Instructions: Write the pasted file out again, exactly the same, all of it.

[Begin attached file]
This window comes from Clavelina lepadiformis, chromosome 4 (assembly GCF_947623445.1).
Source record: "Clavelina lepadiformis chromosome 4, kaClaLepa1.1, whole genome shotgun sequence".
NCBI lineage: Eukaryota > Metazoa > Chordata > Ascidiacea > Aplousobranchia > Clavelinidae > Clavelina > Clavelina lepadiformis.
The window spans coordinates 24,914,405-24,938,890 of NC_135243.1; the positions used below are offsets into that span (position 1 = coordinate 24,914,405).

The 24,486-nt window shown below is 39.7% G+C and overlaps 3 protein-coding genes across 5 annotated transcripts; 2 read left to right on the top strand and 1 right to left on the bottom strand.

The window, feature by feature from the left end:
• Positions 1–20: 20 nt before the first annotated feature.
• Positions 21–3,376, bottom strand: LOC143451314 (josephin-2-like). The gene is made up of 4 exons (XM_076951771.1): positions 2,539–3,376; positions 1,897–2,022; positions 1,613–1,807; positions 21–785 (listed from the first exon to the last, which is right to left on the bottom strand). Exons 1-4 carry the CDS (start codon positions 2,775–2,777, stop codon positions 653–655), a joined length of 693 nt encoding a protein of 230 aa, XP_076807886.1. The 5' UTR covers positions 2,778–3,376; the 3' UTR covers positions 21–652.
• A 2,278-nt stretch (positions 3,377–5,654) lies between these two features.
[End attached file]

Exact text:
This window comes from Clavelina lepadiformis, chromosome 4 (assembly GCF_947623445.1).
Source record: "Clavelina lepadiformis chromosome 4, kaClaLepa1.1, whole genome shotgun sequence".
NCBI lineage: Eukaryota > Metazoa > Chordata > Ascidiacea > Aplousobranchia > Clavelinidae > Clavelina > Clavelina lepadiformis.
The window spans coordinates 24,914,405-24,938,890 of NC_135243.1; the positions used below are offsets into that span (position 1 = coordinate 24,914,405).

The 24,486-nt window shown below is 39.7% G+C and overlaps 3 protein-coding genes across 5 annotated transcripts; 2 read left to right on the top strand and 1 right to left on the bottom strand.

The window, feature by feature from the left end:
• Positions 1–20: 20 nt before the first annotated feature.
• Positions 21–3,376, bottom strand: LOC143451314 (josephin-2-like). The gene is made up of 4 exons (XM_076951771.1): positions 2,539–3,376; positions 1,897–2,022; positions 1,613–1,807; positions 21–785 (listed from the first exon to the last, which is right to left on the bottom strand). Exons 1-4 carry the CDS (start codon positions 2,775–2,777, stop codon positions 653–655), a joined length of 693 nt encoding a protein of 230 aa, XP_076807886.1. The 5' UTR covers positions 2,778–3,376; the 3' UTR covers positions 21–652.
• A 2,278-nt stretch (positions 3,377–5,654) lies between these two features.